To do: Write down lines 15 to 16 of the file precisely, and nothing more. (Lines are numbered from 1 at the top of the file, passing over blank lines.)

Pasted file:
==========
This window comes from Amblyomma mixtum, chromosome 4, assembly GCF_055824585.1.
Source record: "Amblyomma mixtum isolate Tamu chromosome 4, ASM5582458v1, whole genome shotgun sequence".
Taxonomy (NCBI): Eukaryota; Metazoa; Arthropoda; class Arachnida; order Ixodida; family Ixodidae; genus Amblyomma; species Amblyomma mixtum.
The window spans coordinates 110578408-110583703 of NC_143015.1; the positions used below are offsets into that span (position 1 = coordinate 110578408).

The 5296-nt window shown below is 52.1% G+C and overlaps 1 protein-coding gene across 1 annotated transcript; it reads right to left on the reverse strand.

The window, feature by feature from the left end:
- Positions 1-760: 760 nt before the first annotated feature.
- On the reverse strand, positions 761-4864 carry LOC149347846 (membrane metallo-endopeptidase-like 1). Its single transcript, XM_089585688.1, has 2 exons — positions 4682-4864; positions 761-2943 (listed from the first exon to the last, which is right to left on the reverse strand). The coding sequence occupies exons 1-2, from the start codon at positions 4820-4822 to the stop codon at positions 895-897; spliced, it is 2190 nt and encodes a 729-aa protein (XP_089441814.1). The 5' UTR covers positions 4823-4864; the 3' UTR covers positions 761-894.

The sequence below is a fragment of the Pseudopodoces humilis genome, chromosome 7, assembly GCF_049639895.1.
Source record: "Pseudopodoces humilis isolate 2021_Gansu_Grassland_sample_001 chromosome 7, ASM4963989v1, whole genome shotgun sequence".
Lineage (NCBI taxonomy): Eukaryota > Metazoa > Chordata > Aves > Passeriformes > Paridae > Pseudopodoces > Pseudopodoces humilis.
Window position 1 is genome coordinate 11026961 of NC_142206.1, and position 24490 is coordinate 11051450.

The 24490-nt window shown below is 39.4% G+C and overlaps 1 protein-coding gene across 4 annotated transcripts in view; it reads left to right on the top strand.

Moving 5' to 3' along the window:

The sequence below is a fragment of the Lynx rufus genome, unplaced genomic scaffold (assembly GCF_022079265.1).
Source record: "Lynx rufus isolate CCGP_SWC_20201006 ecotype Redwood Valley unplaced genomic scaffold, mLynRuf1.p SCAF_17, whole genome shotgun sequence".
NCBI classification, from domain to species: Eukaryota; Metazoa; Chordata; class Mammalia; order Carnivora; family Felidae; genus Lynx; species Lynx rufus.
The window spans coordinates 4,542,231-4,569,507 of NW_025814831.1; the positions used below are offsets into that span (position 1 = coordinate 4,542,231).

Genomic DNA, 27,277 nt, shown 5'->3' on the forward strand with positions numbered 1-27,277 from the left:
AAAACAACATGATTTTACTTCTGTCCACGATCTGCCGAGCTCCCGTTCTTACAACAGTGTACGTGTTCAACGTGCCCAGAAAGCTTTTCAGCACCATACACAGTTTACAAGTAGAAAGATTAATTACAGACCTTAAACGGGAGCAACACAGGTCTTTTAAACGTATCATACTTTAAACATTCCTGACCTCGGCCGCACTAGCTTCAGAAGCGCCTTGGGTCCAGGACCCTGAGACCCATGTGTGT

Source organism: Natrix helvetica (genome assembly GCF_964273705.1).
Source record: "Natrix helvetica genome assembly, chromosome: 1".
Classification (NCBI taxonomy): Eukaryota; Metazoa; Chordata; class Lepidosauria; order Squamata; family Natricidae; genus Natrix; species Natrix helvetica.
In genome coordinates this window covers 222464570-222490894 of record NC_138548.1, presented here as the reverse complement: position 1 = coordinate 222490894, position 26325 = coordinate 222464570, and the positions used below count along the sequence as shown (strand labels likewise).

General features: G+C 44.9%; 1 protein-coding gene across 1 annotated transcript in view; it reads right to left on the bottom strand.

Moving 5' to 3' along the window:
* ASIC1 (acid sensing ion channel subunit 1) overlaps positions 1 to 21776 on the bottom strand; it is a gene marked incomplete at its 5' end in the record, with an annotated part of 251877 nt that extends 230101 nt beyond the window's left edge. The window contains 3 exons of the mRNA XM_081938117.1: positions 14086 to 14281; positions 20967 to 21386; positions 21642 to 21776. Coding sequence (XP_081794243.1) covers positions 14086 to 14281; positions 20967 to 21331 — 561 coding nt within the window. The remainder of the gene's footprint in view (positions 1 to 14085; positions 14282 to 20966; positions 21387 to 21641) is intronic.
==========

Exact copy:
The sequence below is a fragment of the Lynx rufus genome, unplaced genomic scaffold (assembly GCF_022079265.1).
Source record: "Lynx rufus isolate CCGP_SWC_20201006 ecotype Redwood Valley unplaced genomic scaffold, mLynRuf1.p SCAF_17, whole genome shotgun sequence".